Sea Kayak Dooneen today with Nadette, the photos were taken with an old Casio compact in a dive box and the lens often had salt water on it. Dooneen was the site of the first of the Allihies Copper Mines and it opened in 1812. The tunnels are visible right down to sea level and it must of been a hell of a place to work in anything other than good weather.
The kayaking is easy to Dooneen and safe enough for most paddlers with average ability. When your done you can head into the village for a pint at O’Neills bar and restaurant and enjoy a nice meal.
Heidi Allihies trip in June 2014, a one nighter to Allihies to enjoy the fabulous weather. The kids managed to kayak, walk and scramble on their short trip out further west than their own home. The weather was fantastic, Allihies is about a one hour drive from her place.
Day one Kayaking
Scrambling around old copper mines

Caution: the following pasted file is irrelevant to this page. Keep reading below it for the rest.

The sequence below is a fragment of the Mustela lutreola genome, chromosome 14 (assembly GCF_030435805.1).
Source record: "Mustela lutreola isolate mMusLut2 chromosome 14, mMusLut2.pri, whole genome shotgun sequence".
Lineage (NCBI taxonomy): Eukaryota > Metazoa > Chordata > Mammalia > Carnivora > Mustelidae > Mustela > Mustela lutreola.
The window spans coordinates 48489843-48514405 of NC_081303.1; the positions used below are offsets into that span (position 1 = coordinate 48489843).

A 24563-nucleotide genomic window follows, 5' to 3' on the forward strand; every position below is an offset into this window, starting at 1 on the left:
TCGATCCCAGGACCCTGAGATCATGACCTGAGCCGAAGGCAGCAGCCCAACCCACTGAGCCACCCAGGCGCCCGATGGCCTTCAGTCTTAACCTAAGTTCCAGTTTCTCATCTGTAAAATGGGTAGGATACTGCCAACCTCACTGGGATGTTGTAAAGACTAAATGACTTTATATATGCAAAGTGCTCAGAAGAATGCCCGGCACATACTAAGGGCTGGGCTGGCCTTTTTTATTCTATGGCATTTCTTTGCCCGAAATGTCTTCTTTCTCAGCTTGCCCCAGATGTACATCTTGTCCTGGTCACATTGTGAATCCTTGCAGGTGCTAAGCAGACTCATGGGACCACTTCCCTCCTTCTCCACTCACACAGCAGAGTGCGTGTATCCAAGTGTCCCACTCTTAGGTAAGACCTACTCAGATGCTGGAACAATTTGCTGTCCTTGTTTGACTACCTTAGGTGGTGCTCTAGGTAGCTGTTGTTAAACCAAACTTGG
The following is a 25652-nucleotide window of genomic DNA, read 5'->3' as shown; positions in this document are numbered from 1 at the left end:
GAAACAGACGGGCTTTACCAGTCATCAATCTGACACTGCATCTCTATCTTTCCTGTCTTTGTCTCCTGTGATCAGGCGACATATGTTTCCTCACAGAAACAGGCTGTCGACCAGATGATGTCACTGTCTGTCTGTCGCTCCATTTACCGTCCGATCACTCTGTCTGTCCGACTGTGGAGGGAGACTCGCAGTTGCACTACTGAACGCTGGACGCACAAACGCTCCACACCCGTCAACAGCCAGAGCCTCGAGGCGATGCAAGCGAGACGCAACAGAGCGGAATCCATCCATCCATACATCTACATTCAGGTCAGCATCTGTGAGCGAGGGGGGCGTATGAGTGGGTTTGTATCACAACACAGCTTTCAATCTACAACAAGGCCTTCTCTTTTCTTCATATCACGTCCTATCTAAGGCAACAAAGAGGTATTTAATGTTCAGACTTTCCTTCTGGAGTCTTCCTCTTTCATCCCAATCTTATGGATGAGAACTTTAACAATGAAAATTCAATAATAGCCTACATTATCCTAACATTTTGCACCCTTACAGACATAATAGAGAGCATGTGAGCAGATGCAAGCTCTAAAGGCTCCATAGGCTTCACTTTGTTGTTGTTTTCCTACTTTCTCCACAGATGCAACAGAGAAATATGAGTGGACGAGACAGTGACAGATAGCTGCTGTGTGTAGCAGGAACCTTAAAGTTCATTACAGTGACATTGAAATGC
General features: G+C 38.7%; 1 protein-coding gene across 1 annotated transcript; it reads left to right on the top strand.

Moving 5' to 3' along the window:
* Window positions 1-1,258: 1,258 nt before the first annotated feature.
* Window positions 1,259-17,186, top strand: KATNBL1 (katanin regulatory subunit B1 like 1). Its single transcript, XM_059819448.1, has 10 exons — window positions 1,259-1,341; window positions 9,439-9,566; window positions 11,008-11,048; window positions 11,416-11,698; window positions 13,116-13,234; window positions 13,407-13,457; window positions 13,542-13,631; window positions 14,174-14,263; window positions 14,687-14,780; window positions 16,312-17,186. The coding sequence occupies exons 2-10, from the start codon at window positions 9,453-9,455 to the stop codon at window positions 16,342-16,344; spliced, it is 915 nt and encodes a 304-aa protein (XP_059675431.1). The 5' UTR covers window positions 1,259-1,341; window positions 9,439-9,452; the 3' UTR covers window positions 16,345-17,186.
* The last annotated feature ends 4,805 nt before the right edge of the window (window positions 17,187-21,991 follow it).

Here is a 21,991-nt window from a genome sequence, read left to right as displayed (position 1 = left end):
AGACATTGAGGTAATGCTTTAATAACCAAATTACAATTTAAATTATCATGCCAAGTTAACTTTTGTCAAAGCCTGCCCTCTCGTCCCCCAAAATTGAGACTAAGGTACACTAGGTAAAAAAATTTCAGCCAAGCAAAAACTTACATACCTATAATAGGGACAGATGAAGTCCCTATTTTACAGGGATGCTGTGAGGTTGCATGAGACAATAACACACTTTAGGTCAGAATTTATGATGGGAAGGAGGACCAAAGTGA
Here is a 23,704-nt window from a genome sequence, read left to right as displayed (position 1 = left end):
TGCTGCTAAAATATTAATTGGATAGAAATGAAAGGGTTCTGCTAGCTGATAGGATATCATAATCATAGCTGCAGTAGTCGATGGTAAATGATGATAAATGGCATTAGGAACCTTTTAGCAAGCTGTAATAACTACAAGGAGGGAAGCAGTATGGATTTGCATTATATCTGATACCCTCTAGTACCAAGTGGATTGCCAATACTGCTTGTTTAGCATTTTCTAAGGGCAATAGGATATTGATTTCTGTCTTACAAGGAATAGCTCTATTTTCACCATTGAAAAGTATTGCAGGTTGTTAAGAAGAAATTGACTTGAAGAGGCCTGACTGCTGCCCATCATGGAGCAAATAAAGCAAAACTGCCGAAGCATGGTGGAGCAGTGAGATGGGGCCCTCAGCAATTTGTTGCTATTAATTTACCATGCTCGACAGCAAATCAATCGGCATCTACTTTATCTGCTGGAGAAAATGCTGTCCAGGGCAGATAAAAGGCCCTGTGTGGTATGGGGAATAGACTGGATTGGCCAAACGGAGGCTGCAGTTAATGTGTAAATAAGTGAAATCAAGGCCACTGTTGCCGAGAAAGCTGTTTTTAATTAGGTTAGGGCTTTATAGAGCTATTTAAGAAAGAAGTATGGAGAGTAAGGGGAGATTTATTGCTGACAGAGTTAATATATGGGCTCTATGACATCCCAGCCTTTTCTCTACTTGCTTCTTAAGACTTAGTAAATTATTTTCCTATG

The Allihies Man Engine, left after the Copper Mines of the nineteenth century
The mines and further on Allihies and Balydonegan Strand
North Engine, or going out to have a look for what is left of the North Engine. Had a talk with another Friend of Allihies Mines who was telling me that the North Engine just above the Man Engine was the first engine to have been built. I had seen a 1950’s photo of it and had no recollection of the building in my younger years as a visitor to Allihies. So I decided to go for a walk up to it to see what was left. When Deccie and myself got there of course I realised that I had seen it before. However seeing it now after seeing a photograph of it in the 1950’s added a bit of extra interest to it. The North engine was apparently only for pumping the water out of the mine. When the Man Engine was built it did a lot more. Lifting the ore, transporting the men etc.
Also got some extra views out to sea and over towards the Caminches and Coom mine sites too.
There is another report about mine stuff here, the port area (coast guard) down beyond Balydonegan beach.